Sara Jeffers is an account coordinator at Red Shoes PR.
The early bird gets the (media) worm.
The New York Times recently followed Bobby Maldonado, an aid at the U.S. Chamber of Commerce, as he ventured out into the streets of Washington D.C. before the sun came up. His job: finding, reading and sharing every news story or blog post with his team that could be of concern to his bosses.
“Mr. Maldonado, 26, is one of the dozens of young aids throughout the city who rise before dawn to pour over the news to synthesize it, summarize it and spin it, so their bosses start the day well-prepared.” (Read the article in its entirety here.)
When I read the article, I thought: “That’s me!” Okay, most definitely not the ‘spin’ part. But every other part of Mr. Maldonado’s day sounds pretty familiar to me.
A major part of my day-to-day job is monitoring news stories, blog posts and industry news for our clients. In fact, it’s the very first thing I do in the morning. Because there is no such thing as a 24-hour news cycle, it’s in our clients’ best interest that we begin the “clipping” process as soon as the day begins.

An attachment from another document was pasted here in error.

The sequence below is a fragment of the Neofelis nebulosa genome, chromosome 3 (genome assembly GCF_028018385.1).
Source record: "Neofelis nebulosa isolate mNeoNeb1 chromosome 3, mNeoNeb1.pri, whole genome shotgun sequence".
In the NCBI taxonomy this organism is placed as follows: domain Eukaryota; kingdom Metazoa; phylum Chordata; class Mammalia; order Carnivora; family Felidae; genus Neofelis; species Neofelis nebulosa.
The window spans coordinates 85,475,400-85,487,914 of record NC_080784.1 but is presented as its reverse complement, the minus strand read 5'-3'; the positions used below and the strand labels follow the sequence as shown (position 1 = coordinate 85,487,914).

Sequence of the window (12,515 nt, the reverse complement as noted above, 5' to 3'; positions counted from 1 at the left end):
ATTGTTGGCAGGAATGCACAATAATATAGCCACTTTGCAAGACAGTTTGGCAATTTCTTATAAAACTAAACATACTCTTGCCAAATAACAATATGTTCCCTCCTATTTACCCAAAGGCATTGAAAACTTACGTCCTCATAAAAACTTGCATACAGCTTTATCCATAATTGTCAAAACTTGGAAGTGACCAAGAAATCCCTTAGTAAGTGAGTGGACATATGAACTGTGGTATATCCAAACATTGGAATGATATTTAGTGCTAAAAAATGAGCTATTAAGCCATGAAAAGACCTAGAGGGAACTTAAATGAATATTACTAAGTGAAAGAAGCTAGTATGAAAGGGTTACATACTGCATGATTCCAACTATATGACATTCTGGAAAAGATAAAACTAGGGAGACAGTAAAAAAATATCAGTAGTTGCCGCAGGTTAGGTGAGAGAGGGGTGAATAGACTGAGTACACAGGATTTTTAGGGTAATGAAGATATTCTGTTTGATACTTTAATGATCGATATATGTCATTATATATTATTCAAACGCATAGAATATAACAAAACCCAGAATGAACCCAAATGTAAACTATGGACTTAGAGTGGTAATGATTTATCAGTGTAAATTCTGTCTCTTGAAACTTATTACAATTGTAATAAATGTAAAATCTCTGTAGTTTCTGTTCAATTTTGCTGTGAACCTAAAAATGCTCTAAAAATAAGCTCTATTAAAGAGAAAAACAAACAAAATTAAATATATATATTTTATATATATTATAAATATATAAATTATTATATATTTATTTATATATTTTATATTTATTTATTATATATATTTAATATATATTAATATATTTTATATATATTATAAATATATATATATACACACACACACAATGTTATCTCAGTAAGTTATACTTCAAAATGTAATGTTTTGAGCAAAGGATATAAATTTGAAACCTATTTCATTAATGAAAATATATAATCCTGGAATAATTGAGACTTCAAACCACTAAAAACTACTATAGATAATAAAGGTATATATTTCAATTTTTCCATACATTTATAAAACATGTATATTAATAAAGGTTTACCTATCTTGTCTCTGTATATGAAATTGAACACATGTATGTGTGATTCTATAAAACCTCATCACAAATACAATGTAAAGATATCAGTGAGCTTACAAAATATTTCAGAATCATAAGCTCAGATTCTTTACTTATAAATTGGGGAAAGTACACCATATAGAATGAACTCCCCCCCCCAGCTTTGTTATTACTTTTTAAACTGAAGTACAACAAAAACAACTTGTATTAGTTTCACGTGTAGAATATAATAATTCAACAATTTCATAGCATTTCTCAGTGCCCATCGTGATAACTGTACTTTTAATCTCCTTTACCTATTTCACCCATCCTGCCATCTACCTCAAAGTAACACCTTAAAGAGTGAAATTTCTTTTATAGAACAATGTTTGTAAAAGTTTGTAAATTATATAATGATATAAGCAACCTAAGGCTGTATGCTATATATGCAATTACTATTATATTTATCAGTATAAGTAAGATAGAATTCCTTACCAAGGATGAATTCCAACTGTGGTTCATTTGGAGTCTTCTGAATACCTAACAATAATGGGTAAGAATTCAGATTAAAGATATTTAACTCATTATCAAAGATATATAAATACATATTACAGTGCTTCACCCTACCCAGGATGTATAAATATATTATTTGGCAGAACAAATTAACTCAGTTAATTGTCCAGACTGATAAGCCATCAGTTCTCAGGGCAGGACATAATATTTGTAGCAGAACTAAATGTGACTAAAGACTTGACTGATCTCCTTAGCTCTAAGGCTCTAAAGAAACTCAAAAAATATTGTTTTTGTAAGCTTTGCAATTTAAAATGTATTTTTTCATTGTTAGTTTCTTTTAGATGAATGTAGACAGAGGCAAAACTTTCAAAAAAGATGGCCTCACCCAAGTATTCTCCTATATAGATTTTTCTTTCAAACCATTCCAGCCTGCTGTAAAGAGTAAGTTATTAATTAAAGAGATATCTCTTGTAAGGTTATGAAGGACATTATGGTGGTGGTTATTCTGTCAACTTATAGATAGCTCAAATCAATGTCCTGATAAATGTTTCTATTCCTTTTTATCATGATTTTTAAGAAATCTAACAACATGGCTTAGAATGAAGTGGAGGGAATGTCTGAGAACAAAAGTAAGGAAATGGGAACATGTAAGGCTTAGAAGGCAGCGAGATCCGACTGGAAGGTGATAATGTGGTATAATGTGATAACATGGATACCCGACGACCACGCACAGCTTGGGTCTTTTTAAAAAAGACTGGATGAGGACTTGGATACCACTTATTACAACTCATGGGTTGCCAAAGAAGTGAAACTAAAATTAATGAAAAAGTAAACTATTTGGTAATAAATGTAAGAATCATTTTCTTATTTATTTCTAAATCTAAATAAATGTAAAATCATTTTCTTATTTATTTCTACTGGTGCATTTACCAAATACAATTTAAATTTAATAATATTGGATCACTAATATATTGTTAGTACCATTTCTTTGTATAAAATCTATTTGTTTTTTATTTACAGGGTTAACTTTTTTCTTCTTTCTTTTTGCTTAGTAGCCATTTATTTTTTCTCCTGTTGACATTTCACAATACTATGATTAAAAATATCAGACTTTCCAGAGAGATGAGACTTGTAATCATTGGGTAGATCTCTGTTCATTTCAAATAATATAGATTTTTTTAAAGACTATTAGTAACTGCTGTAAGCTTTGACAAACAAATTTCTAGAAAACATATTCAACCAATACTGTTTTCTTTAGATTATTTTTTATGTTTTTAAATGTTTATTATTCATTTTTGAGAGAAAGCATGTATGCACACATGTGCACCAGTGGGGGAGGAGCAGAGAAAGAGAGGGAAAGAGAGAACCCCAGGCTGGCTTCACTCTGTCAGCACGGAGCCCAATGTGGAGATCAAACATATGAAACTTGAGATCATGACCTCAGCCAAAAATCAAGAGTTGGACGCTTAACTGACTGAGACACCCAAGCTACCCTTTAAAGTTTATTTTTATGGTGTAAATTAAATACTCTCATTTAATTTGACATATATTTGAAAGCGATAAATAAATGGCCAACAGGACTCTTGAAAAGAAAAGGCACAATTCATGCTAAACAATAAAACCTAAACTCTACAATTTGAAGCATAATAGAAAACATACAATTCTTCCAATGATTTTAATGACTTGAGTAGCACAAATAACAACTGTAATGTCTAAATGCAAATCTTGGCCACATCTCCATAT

While monitoring local news for mentions of our clients is important, it’s also just as important to monitor national news to keep up with trends and to localize stories in the various industries our clients serve.
Media monitoring is one of the tasks that makes what we do a job that is certainly outside of typical office hours. Breaking news updates and Google Alerts using client names and industry terms as keywords come directly to my phone, keeping me updated around the clock. It’s necessary that our clients be informed with what is reported about them, their competitors and their industries, regardless of the hour.
However, it doesn’t stop there. Part of our job is to use our creativity to think of ways our clients can react to industry news or national and local stories. This continues to position them as thought leaders in their industries while allowing them to react to news in a timely manner. Access to real-time information is key and is a necessary part of our 24/7 information age we live in today.